Keen to give your body a spring clean? Then introduce the following seasonal vegetables slowly to your diet and allow your body to adjust. Remember to drink lots of water as you munch on these delicious greens.
1. Salad Greens
Lettuce consists of 92 to 95 percept water, but does contain vitamins. The greener and darker the leaves, the more nutritious they are.
“Mesclun” is a French term for an assorted salad mix of various greens harvested from young lettuces and herbs (e.g., spinach, mustard greens, rocket, endive, dandelion, radicchio and other leaf vegetables). These mixed packs make it easy to reap the benefits of several different kinds of salad greens.
The humble dandelion, a member of the sunflower family, consists of leaves, yellow flowers and a bulb, all of which are edible.
Used raw in salad mixes, smoothies or sandwiches, they’re best combined with a fat to cut through the bitterness (e.g., cheese, avocado or olive oil). Briefly steaming the leaves will also help take away some of the bite.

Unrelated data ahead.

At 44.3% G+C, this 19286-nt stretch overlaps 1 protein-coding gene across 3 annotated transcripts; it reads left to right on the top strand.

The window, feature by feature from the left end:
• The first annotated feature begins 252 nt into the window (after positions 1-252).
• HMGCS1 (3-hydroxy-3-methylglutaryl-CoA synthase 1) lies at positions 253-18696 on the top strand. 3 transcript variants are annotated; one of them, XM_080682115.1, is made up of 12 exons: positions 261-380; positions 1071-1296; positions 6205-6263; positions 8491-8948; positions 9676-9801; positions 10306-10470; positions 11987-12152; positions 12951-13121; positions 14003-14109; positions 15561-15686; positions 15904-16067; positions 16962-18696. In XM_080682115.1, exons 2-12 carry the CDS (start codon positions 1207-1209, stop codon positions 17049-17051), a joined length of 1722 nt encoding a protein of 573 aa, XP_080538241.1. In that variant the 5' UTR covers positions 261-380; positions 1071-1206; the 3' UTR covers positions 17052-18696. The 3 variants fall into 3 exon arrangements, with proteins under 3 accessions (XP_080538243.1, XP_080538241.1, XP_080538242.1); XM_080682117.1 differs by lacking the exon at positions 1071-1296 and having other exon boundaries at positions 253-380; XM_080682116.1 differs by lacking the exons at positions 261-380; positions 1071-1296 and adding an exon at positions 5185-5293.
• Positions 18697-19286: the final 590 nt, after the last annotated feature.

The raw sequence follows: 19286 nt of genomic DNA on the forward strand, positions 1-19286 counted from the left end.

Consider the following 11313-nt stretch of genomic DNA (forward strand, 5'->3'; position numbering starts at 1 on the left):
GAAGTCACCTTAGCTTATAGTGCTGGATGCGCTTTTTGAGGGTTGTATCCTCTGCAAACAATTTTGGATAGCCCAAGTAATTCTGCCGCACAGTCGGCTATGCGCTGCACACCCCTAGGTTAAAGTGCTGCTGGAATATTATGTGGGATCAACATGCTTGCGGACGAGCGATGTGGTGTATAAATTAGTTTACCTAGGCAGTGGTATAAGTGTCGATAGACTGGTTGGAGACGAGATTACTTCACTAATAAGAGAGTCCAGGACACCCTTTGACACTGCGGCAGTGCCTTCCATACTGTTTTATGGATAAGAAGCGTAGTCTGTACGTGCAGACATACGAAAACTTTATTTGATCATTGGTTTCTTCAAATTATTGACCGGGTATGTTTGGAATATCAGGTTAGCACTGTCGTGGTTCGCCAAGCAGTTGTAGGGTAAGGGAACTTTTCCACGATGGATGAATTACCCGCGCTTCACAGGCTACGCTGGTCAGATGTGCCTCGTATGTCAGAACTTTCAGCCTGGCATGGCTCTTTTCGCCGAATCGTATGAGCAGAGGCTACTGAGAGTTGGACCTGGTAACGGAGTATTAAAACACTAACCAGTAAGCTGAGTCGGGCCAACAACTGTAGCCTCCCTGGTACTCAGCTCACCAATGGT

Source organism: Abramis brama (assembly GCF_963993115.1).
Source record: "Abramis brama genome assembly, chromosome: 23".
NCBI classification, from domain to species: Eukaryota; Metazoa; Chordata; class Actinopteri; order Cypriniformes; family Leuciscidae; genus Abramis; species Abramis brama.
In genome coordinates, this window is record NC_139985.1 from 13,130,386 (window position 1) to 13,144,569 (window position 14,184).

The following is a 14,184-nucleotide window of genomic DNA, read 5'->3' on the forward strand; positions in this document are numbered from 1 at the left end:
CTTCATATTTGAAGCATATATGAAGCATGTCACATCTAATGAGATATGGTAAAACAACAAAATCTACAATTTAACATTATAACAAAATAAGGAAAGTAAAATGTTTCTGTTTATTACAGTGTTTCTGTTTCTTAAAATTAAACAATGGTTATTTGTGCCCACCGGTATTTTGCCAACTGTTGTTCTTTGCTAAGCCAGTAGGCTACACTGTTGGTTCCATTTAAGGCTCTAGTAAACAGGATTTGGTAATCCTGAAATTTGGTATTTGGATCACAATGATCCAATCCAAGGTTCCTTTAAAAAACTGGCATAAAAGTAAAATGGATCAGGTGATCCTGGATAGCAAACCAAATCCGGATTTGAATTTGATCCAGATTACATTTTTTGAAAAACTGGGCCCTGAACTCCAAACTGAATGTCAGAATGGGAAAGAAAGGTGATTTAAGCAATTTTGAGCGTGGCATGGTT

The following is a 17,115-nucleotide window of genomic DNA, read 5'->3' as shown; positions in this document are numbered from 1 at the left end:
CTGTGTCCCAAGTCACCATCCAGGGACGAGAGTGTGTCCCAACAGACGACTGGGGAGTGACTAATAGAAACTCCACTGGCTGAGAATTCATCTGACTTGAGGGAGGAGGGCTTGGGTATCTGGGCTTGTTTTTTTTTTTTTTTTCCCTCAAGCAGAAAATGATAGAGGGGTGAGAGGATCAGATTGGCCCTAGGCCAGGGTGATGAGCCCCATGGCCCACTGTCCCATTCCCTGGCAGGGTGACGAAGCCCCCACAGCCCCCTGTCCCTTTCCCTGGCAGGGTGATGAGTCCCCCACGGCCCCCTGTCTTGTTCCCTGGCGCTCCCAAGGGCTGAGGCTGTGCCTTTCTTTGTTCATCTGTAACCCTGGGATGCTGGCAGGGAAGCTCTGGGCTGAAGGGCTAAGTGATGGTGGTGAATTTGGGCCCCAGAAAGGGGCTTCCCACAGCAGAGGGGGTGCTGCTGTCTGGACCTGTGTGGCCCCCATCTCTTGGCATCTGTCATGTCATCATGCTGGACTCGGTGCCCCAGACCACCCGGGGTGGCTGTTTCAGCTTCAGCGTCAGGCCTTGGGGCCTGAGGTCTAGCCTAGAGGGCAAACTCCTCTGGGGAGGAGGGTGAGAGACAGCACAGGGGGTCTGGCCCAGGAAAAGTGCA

Earthy, peppery and mustard-like, delicious rocket has only recently been cultivated. It’s one of the first salad greens to come into season, and it is at its sweetest when it’s young.
It’s also a good source of fibre, antioxidants, the B vitamins, zinc, copper, vitamins A, C and K, calcium, iron, magnesium, phosphorus, potassium and manganese.
Watercress has a potent nutritional profile that includes vitamin K, calcium, beta-carotene, iron and magnesium. It’s also a good plant-based source of iodine, which can help to regulate metabolism.
Simply steam it or add it to soups to make it taste less bitter.
Radishes contain extremely high doses of vitamin C and can assist in combating colds and other infections. If you are suffering from a sore throat, it’s useful to note that their volatile ethers help to dissolve mucus and phlegm.
6. Asparagus ?
Nothing says “spring” quite like fresh asparagus spears.
Asparagus is often called “the food of kings” as it has an impressive nutritional profile with powerful healing properties. These vegetables are low in fat, high in fibre, and a good source of iron, the B vitamins, vitamin C and vitamin K.
Try white asparagus spears in soups, or steam them and serve with a sauce of yogurt, smooth cottage cheese and a touch of soy sauce or salt (a wholesome alternative to hollandaise sauce).